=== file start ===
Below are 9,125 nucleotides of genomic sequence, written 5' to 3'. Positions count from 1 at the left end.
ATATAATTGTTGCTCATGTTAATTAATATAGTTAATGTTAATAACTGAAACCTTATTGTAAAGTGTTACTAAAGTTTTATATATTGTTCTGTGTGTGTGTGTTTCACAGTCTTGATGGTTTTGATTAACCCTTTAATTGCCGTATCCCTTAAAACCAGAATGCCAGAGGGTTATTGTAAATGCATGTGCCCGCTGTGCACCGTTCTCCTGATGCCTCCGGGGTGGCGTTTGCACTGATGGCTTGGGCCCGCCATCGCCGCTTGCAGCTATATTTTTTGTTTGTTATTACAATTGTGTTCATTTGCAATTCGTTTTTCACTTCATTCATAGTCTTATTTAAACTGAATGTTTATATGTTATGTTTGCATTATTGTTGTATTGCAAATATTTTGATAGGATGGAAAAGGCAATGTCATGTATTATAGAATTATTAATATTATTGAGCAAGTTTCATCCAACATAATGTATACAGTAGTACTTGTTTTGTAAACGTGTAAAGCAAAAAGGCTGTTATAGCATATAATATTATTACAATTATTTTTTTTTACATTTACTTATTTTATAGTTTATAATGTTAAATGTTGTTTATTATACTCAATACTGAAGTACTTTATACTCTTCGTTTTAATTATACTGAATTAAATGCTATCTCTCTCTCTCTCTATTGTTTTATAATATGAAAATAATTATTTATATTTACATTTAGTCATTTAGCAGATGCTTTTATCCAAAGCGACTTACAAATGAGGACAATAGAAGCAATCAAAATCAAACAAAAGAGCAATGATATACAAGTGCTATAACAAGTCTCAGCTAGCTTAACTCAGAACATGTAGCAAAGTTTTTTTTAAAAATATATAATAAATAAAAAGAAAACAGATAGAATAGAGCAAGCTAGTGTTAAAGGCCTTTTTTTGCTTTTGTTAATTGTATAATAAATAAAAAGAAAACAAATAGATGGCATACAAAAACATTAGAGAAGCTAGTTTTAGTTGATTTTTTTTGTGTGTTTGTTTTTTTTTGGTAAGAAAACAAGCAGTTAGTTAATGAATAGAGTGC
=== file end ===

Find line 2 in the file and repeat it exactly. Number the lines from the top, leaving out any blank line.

ATATAATTGTTGCTCATGTTAATTAATATAGTTAATGTTAATAACTGAAACCTTATTGTAAAGTGTTACTAAAGTTTTATATATTGTTCTGTGTGTGTGTGTTTCACAGTCTTGATGGTTTTGATTAACCCTTTAATTGCCGTATCCCTTAAAACCAGAATGCCAGAGGGTTATTGTAAATGCATGTGCCCGCTGTGCACCGTTCTCCTGATGCCTCCGGGGTGGCGTTTGCACTGATGGCTTGGGCCCGCCATCGCCGCTTGCAGCTATATTTTTTGTTTGTTATTACAATTGTGTTCATTTGCAATTCGTTTTTCACTTCATTCATAGTCTTATTTAAACTGAATGTTTATATGTTATGTTTGCATTATTGTTGTATTGCAAATATTTTGATAGGATGGAAAAGGCAATGTCATGTATTATAGAATTATTAATATTATTGAGCAAGTTTCATCCAACATAATGTATACAGTAGTACTTGTTTTGTAAACGTGTAAAGCAAAAAGGCTGTTATAGCATATAATATTATTACAATTATTTTTTTTTACATTTACTTATTTTATAGTTTATAATGTTAAATGTTGTTTATTATACTCAATACTGAAGTACTTTATACTCTTCGTTTTAATTATACTGAATTAAATGCTATCTCTCTCTCTCTCTATTGTTTTATAATATGAAAATAATTATTTATATTTACATTTAGTCATTTAGCAGATGCTTTTATCCAAAGCGACTTACAAATGAGGACAATAGAAGCAATCAAAATCAAACAAAAGAGCAATGATATACAAGTGCTATAACAAGTCTCAGCTAGCTTAACTCAGAACATGTAGCAAAGTTTTTTTTAAAAATATATAATAAATAAAAAGAAAACAGATAGAATAGAGCAAGCTAGTGTTAAAGGCCTTTTTTTGCTTTTGTTAATTGTATAATAAATAAAAAGAAAACAAATAGATGGCATACAAAAACATTAGAGAAGCTAGTTTTAGTTGATTTTTTTTGTGTGTTTGTTTTTTTTTGGTAAGAAAACAAGCAGTTAGTTAATGAATAGAGTGC